Dvořák, Grieg, Brahms
Music for Piano Four Hands
Claire Chevallier & Jos van Immerseel, piano
Alpha Classics, 2017
The popularity that music for piano four hands had in the 19th century is revived in this magnificent selection of Dances written by three of the most representative composers of that time: Antonin Dvořák, who wrote sixteen Slavonic Dances between 1878 and 1886 under the influence of Brahms’s Hungarian Dances; Edvard Grieg, who was so impressed by Norwegian folk music to reuse it in the Norwegian Dances he composed in 1883; and finally Johannes Brahms, who found inspiration for his twenty-one Hungarian Dances while living in Vienna.
In the booklet notes, pianist Jos van Immerseel points out that he and his colleague Claire Chevallier perform these pieces on a Bechstein piano of 1870, «a straight-strung piano of the kind in use at the time. Straight-strung pianos were usually much more expensive than overstrung instruments, because their construction was more labour-intensive than the latter. But, on the other hand, straight-strung concert grands usually sound much more transparent and noticeably clearer in the bass than their (modern) overstrung equivalents».
Immerseel and Chevallier are two accomplished pianists and to hear the twenty-two folk dances performed by them is wonderful. They play superbly well together and their journey through the music of Dvořák, Brahms and Grieg is absolutely thrilling. They have also given a peculiar character to each of the three sets of compositions, allowing to guess to which one of them a particular number belongs, even if the listener is not familiar to these extremely popular works.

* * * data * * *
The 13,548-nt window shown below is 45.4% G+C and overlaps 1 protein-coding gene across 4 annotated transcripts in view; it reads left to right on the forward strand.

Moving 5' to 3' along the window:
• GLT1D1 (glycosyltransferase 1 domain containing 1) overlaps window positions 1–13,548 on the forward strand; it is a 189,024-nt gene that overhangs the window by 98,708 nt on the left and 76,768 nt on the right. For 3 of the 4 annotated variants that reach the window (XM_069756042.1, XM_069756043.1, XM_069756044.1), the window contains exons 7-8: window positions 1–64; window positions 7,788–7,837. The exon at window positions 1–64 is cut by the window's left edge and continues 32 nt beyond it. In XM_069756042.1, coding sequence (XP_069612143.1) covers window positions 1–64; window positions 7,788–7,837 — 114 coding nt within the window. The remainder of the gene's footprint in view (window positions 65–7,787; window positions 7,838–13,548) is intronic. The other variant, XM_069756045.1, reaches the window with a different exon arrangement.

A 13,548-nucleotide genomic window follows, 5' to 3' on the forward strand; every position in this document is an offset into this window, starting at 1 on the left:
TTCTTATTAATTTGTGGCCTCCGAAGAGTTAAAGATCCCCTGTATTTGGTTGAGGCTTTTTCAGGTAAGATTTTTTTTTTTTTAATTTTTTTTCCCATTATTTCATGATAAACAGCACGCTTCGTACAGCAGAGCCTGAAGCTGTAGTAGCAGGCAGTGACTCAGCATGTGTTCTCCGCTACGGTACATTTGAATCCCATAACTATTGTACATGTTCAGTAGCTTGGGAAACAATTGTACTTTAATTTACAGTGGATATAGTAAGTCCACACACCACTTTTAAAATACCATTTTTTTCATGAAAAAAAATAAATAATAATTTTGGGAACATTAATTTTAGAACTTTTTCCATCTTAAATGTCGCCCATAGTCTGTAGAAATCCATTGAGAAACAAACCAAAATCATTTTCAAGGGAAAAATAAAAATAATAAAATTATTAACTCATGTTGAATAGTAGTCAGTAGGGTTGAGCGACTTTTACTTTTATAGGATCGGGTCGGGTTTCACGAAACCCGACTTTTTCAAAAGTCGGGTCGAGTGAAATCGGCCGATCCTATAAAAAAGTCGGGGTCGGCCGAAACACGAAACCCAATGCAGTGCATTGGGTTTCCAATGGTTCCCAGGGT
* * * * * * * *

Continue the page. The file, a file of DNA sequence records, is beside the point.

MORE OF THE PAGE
Brahms’s Hungarian Dances are perhaps the most varied set for inspiration and feelings, but they too do not escape the general rule. They form the melancholic part of the recording as this feeling is always present, directly or indirectly, even in the most animated parts of each piece.
After them, Grieg’s Norwegian Dances are thoughtful, temperate, though the three pieces are expressions of different kinds of “thoughtfulness”, being the first the most restless, the second the most contemplative and the third the merriest. The sound is in these compositions a little more sombre in comparison with Brahms and especially with the following Dvořák.
Dvořák’s Slavonic Dances are in fact cheerful, bright, even when it comes to quiet pieces as the delightful, melancholic Dumka, and never loses a charming, joyful shade, which can be rendered with the magnificence of the first Furiant or with the lightness of the Sousedská, just to cite two of them. What associates the last group of Dances is their strong luminosity; they are the merriest pieces of the collection and there are enchanting for the youthful, light-hearted spirit that Immerseel and Chevallier give them.
The last note I would like to add is that the programme is surprisingly coherent and the three sets of Dances, though inspired by (apparently) distant music from Hungary, Norway and from Slavonic folklore, give rise to a homogenous recording, moreover embellished by the skill of two admirable performer as Chevallier and Immerseel.
This is definitely an album that deserves to be enjoyed from the beginning to the end without interruption.